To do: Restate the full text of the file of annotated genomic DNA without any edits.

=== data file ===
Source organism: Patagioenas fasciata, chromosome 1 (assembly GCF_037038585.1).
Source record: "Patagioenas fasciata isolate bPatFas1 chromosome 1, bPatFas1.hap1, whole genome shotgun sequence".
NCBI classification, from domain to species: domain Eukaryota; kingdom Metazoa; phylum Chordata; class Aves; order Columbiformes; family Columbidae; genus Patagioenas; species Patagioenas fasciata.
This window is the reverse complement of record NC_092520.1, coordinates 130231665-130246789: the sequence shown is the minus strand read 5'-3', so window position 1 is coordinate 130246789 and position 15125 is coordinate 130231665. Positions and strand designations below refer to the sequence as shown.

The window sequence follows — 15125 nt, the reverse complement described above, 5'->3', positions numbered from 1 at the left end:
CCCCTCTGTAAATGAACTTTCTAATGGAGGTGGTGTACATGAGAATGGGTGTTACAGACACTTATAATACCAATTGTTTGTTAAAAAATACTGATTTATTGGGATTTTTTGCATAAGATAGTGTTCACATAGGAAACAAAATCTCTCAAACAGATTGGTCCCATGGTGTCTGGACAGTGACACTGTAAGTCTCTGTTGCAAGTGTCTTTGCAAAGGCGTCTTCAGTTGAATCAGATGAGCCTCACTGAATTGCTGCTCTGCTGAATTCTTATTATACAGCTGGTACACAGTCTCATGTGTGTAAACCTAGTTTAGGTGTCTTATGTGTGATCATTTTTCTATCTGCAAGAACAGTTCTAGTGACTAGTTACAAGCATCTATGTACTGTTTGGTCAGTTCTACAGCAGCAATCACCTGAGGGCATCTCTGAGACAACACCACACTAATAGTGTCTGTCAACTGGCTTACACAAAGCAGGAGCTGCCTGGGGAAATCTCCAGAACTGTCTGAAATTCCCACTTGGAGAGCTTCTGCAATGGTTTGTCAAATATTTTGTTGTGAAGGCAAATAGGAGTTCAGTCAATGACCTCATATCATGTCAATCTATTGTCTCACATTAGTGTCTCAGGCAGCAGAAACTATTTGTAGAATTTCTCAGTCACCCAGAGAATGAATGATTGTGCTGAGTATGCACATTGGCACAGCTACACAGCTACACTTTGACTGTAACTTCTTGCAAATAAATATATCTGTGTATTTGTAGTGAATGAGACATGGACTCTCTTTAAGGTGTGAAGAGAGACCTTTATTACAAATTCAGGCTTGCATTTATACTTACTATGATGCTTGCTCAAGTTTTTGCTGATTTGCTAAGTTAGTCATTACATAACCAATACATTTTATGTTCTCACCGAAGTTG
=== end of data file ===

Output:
Source organism: Patagioenas fasciata, chromosome 1 (assembly GCF_037038585.1).
Source record: "Patagioenas fasciata isolate bPatFas1 chromosome 1, bPatFas1.hap1, whole genome shotgun sequence".
NCBI classification, from domain to species: domain Eukaryota; kingdom Metazoa; phylum Chordata; class Aves; order Columbiformes; family Columbidae; genus Patagioenas; species Patagioenas fasciata.
This window is the reverse complement of record NC_092520.1, coordinates 130231665-130246789: the sequence shown is the minus strand read 5'-3', so window position 1 is coordinate 130246789 and position 15125 is coordinate 130231665. Positions and strand designations below refer to the sequence as shown.

The window sequence follows — 15125 nt, the reverse complement described above, 5'->3', positions numbered from 1 at the left end:
CCCCTCTGTAAATGAACTTTCTAATGGAGGTGGTGTACATGAGAATGGGTGTTACAGACACTTATAATACCAATTGTTTGTTAAAAAATACTGATTTATTGGGATTTTTTGCATAAGATAGTGTTCACATAGGAAACAAAATCTCTCAAACAGATTGGTCCCATGGTGTCTGGACAGTGACACTGTAAGTCTCTGTTGCAAGTGTCTTTGCAAAGGCGTCTTCAGTTGAATCAGATGAGCCTCACTGAATTGCTGCTCTGCTGAATTCTTATTATACAGCTGGTACACAGTCTCATGTGTGTAAACCTAGTTTAGGTGTCTTATGTGTGATCATTTTTCTATCTGCAAGAACAGTTCTAGTGACTAGTTACAAGCATCTATGTACTGTTTGGTCAGTTCTACAGCAGCAATCACCTGAGGGCATCTCTGAGACAACACCACACTAATAGTGTCTGTCAACTGGCTTACACAAAGCAGGAGCTGCCTGGGGAAATCTCCAGAACTGTCTGAAATTCCCACTTGGAGAGCTTCTGCAATGGTTTGTCAAATATTTTGTTGTGAAGGCAAATAGGAGTTCAGTCAATGACCTCATATCATGTCAATCTATTGTCTCACATTAGTGTCTCAGGCAGCAGAAACTATTTGTAGAATTTCTCAGTCACCCAGAGAATGAATGATTGTGCTGAGTATGCACATTGGCACAGCTACACAGCTACACTTTGACTGTAACTTCTTGCAAATAAATATATCTGTGTATTTGTAGTGAATGAGACATGGACTCTCTTTAAGGTGTGAAGAGAGACCTTTATTACAAATTCAGGCTTGCATTTATACTTACTATGATGCTTGCTCAAGTTTTTGCTGATTTGCTAAGTTAGTCATTACATAACCAATACATTTTATGTTCTCACCGAAGTTG